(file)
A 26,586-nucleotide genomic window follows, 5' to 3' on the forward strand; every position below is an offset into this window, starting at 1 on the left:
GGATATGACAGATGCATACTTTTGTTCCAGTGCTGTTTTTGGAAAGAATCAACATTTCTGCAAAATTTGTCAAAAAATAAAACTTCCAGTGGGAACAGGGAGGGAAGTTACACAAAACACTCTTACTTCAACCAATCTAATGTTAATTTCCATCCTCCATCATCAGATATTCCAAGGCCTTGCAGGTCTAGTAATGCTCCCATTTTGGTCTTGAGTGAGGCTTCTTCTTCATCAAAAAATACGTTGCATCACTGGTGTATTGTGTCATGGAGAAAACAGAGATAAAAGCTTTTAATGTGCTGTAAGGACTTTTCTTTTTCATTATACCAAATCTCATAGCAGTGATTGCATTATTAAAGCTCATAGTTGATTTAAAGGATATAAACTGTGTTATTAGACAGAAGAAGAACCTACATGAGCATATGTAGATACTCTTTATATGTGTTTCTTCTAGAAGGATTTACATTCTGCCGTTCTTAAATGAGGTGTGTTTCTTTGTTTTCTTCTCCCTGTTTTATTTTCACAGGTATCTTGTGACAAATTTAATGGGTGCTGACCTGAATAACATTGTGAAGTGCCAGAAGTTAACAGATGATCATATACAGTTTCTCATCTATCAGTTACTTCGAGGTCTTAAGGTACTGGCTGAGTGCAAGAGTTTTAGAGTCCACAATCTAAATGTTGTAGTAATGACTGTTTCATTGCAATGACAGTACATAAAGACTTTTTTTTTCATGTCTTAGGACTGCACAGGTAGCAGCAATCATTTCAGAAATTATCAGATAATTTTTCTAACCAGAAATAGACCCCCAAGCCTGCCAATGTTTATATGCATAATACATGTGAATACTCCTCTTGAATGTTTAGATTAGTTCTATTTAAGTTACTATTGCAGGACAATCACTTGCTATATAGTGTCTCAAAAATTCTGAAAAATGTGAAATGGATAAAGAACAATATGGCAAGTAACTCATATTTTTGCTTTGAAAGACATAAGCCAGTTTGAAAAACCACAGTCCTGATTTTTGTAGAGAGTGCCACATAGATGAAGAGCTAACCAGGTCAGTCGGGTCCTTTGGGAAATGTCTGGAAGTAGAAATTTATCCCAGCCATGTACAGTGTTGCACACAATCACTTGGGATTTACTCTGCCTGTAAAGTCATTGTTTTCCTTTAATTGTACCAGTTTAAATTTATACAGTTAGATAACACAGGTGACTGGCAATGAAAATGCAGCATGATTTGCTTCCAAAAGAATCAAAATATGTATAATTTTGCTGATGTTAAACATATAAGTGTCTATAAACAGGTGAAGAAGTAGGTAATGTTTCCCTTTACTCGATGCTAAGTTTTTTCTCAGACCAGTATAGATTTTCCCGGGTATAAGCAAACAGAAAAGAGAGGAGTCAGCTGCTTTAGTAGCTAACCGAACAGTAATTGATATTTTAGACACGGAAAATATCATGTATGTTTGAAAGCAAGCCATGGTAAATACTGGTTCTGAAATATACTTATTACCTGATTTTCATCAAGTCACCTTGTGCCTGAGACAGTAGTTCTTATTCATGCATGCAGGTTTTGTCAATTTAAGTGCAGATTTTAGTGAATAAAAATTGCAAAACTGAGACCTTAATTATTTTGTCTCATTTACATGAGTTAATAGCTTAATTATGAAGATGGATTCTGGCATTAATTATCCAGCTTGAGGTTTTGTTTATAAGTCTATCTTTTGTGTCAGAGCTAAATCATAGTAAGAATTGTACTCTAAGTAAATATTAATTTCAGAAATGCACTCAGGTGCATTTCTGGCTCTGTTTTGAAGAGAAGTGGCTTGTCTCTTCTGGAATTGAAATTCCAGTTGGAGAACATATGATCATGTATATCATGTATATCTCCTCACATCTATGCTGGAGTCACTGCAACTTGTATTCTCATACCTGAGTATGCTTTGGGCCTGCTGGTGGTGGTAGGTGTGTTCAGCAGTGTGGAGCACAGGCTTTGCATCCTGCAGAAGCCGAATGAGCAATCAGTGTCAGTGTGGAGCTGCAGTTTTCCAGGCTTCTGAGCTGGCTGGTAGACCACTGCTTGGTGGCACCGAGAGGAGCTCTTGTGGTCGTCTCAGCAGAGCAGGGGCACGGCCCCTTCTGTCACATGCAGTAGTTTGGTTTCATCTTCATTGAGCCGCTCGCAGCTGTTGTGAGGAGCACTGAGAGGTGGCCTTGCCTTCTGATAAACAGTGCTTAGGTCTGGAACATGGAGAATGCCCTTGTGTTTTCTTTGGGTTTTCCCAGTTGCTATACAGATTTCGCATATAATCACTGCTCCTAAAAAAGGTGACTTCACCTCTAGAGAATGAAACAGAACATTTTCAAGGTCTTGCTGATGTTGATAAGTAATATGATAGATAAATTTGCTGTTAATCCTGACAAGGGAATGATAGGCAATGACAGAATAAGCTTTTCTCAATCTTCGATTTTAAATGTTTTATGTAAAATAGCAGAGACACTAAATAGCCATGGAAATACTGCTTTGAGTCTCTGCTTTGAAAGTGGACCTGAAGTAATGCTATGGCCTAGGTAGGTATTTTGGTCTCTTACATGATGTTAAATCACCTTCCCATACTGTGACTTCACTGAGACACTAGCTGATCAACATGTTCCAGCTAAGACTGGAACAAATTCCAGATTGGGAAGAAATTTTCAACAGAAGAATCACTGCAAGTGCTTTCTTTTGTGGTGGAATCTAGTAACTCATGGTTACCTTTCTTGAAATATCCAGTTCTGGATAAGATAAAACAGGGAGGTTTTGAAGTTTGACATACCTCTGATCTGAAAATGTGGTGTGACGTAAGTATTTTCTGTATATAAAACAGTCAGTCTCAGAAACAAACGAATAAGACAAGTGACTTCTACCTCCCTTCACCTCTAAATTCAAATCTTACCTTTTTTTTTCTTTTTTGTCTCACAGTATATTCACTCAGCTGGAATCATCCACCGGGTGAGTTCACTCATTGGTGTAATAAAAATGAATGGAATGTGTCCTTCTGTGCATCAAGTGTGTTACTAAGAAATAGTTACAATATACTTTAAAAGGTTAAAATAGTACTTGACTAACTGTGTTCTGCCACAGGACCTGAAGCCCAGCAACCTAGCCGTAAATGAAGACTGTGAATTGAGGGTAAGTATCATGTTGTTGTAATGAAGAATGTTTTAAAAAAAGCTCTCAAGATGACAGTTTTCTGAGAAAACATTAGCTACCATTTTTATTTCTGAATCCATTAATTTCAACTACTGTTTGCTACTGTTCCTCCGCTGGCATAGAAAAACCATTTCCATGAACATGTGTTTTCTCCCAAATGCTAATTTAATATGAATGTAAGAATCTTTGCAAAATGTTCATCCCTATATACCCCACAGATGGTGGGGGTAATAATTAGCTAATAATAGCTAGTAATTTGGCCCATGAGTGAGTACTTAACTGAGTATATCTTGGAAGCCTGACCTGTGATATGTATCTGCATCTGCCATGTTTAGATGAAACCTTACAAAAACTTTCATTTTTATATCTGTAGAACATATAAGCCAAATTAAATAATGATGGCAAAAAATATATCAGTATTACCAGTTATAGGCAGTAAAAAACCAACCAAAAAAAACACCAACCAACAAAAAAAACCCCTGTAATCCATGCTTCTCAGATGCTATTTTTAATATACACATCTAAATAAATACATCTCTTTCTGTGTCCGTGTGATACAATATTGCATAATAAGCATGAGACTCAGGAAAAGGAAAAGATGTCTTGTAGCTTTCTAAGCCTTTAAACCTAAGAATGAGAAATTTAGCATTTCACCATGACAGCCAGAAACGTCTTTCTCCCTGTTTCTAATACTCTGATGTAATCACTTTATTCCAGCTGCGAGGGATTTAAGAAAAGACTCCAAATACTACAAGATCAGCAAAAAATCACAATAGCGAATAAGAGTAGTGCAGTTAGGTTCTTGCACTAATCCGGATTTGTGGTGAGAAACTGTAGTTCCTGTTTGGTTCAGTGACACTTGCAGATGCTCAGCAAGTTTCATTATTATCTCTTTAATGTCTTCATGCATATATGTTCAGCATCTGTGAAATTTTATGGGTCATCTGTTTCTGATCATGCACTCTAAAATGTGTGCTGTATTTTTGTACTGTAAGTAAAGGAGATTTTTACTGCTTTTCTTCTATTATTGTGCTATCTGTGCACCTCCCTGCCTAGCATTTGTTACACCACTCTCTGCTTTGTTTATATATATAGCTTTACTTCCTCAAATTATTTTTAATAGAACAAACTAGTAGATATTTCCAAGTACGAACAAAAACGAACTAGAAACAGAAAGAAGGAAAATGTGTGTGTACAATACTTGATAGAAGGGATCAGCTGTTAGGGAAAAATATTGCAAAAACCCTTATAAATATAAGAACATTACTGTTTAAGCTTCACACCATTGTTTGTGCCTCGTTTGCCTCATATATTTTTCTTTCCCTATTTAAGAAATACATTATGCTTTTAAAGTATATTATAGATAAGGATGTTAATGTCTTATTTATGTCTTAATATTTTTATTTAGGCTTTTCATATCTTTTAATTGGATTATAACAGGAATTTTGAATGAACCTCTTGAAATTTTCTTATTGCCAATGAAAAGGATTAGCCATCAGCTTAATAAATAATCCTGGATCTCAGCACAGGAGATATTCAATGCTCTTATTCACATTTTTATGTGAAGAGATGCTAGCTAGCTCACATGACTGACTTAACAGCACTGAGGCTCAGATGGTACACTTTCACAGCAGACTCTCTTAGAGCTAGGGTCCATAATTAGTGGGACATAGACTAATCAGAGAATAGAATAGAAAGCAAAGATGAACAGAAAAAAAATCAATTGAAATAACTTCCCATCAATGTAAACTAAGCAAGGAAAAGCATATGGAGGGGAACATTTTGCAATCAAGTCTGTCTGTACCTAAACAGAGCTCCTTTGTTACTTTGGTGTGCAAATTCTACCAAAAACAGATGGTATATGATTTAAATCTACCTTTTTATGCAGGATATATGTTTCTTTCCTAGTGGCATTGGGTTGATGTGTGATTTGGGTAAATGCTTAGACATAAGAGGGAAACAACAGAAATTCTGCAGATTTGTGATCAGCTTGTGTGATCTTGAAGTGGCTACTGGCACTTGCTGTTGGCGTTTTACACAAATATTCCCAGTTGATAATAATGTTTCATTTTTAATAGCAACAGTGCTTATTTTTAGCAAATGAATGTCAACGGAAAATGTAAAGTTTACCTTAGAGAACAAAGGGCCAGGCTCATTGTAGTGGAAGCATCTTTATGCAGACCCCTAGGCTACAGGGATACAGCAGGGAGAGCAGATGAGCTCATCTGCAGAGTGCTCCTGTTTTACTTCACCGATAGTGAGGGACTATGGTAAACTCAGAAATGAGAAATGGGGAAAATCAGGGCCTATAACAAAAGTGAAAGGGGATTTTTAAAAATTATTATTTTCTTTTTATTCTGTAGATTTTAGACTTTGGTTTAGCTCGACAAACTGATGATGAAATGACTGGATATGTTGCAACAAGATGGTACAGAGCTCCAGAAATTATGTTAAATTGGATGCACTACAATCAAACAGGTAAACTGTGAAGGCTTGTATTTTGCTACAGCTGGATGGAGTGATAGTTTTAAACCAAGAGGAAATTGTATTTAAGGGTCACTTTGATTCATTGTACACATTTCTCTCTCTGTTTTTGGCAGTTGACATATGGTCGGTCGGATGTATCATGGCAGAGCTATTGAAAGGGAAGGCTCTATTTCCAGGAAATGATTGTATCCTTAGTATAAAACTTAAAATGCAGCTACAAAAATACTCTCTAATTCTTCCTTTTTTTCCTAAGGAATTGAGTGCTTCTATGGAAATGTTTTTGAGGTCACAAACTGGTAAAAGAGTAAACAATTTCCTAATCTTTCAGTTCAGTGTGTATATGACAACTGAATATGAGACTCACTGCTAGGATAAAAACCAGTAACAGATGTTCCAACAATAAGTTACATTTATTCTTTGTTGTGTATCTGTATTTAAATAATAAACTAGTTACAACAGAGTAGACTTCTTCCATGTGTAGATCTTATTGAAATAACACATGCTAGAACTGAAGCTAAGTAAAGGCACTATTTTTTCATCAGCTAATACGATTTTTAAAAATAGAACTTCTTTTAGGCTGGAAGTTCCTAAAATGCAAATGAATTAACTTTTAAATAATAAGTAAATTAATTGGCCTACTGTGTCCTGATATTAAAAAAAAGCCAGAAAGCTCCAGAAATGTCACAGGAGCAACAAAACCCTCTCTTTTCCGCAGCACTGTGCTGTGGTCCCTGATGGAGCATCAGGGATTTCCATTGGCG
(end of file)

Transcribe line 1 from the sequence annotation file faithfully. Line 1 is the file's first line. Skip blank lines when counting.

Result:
A 26,586-nucleotide genomic window follows, 5' to 3' on the forward strand; every position below is an offset into this window, starting at 1 on the left: